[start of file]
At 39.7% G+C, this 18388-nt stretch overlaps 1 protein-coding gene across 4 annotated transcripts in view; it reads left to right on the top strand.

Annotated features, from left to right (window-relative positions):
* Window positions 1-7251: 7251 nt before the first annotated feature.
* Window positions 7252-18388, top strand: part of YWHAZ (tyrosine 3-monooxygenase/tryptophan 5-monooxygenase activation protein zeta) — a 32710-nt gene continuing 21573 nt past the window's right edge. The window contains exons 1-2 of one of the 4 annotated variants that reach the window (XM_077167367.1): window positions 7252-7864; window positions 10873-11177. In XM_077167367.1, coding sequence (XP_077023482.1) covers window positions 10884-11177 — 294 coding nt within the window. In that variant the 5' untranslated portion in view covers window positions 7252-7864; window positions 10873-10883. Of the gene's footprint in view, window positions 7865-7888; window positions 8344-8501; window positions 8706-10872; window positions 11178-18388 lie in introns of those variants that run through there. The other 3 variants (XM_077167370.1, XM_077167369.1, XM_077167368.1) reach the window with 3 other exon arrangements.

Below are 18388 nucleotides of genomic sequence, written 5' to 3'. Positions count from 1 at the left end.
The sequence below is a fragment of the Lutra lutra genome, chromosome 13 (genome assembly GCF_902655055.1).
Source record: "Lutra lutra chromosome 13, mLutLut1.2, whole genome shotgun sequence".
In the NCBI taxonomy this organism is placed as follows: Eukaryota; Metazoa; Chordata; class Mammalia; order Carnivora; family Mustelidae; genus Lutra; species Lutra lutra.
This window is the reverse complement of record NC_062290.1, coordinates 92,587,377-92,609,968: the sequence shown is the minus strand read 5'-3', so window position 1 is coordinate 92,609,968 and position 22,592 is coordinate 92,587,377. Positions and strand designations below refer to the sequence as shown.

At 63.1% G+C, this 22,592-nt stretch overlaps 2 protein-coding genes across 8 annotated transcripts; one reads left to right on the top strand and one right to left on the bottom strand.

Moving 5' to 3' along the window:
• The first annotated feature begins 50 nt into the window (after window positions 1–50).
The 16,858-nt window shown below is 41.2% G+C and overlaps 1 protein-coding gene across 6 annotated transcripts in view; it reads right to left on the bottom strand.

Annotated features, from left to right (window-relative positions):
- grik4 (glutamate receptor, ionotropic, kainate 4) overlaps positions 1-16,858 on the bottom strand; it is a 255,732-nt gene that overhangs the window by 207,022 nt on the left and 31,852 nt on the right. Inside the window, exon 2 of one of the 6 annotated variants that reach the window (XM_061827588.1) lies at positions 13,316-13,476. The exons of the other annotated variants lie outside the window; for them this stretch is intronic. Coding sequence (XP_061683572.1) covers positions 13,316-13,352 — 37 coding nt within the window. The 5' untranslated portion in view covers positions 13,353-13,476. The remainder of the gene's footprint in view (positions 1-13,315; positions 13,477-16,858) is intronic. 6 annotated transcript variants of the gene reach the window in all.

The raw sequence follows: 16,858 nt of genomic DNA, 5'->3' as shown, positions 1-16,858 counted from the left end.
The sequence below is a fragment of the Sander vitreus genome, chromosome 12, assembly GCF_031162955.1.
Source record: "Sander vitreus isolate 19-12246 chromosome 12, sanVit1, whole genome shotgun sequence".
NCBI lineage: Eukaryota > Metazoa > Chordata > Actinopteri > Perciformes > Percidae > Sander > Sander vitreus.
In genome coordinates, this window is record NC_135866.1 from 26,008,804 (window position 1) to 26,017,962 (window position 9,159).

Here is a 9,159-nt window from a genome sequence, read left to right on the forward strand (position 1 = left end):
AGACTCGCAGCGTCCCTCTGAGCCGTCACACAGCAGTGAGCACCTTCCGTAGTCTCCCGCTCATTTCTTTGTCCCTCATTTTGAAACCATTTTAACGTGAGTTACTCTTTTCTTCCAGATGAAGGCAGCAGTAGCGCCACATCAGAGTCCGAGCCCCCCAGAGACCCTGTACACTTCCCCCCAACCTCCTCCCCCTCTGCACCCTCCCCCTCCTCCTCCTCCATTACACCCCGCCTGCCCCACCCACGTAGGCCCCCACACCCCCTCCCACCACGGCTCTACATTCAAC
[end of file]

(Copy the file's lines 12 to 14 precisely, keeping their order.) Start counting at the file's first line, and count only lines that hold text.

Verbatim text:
• The first annotated feature begins 50 nt into the window (after window positions 1–50).
The 16,858-nt window shown below is 41.2% G+C and overlaps 1 protein-coding gene across 6 annotated transcripts in view; it reads right to left on the bottom strand.

Annotated features, from left to right (window-relative positions):